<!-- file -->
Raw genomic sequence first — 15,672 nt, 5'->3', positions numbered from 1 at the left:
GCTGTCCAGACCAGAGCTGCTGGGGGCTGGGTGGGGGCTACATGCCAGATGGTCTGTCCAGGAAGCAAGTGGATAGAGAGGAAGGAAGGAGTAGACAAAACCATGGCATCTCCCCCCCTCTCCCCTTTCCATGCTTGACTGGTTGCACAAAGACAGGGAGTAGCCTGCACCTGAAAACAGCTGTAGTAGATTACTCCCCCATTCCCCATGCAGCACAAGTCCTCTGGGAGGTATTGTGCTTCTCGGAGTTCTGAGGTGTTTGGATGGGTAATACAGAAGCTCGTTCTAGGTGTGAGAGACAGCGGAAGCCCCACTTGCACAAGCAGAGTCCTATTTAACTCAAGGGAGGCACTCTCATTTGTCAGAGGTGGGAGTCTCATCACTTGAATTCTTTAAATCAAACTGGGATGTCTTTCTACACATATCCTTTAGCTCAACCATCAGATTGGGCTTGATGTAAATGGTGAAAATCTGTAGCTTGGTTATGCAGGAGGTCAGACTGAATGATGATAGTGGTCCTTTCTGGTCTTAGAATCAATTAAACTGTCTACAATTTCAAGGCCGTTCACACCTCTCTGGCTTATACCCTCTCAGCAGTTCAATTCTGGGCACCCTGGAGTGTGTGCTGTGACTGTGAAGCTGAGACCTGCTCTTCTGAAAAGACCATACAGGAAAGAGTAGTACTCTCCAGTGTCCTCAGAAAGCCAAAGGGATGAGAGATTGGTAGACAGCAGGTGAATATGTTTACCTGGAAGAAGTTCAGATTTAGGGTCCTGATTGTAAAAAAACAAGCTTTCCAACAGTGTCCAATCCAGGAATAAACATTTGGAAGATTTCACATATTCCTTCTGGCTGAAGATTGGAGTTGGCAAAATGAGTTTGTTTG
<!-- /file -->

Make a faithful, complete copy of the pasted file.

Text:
Raw genomic sequence first — 15,672 nt, 5'->3', positions numbered from 1 at the left:
GCTGTCCAGACCAGAGCTGCTGGGGGCTGGGTGGGGGCTACATGCCAGATGGTCTGTCCAGGAAGCAAGTGGATAGAGAGGAAGGAAGGAGTAGACAAAACCATGGCATCTCCCCCCCTCTCCCCTTTCCATGCTTGACTGGTTGCACAAAGACAGGGAGTAGCCTGCACCTGAAAACAGCTGTAGTAGATTACTCCCCCATTCCCCATGCAGCACAAGTCCTCTGGGAGGTATTGTGCTTCTCGGAGTTCTGAGGTGTTTGGATGGGTAATACAGAAGCTCGTTCTAGGTGTGAGAGACAGCGGAAGCCCCACTTGCACAAGCAGAGTCCTATTTAACTCAAGGGAGGCACTCTCATTTGTCAGAGGTGGGAGTCTCATCACTTGAATTCTTTAAATCAAACTGGGATGTCTTTCTACACATATCCTTTAGCTCAACCATCAGATTGGGCTTGATGTAAATGGTGAAAATCTGTAGCTTGGTTATGCAGGAGGTCAGACTGAATGATGATAGTGGTCCTTTCTGGTCTTAGAATCAATTAAACTGTCTACAATTTCAAGGCCGTTCACACCTCTCTGGCTTATACCCTCTCAGCAGTTCAATTCTGGGCACCCTGGAGTGTGTGCTGTGACTGTGAAGCTGAGACCTGCTCTTCTGAAAAGACCATACAGGAAAGAGTAGTACTCTCCAGTGTCCTCAGAAAGCCAAAGGGATGAGAGATTGGTAGACAGCAGGTGAATATGTTTACCTGGAAGAAGTTCAGATTTAGGGTCCTGATTGTAAAAAAACAAGCTTTCCAACAGTGTCCAATCCAGGAATAAACATTTGGAAGATTTCACATATTCCTTCTGGCTGAAGATTGGAGTTGGCAAAATGAGTTTGTTTG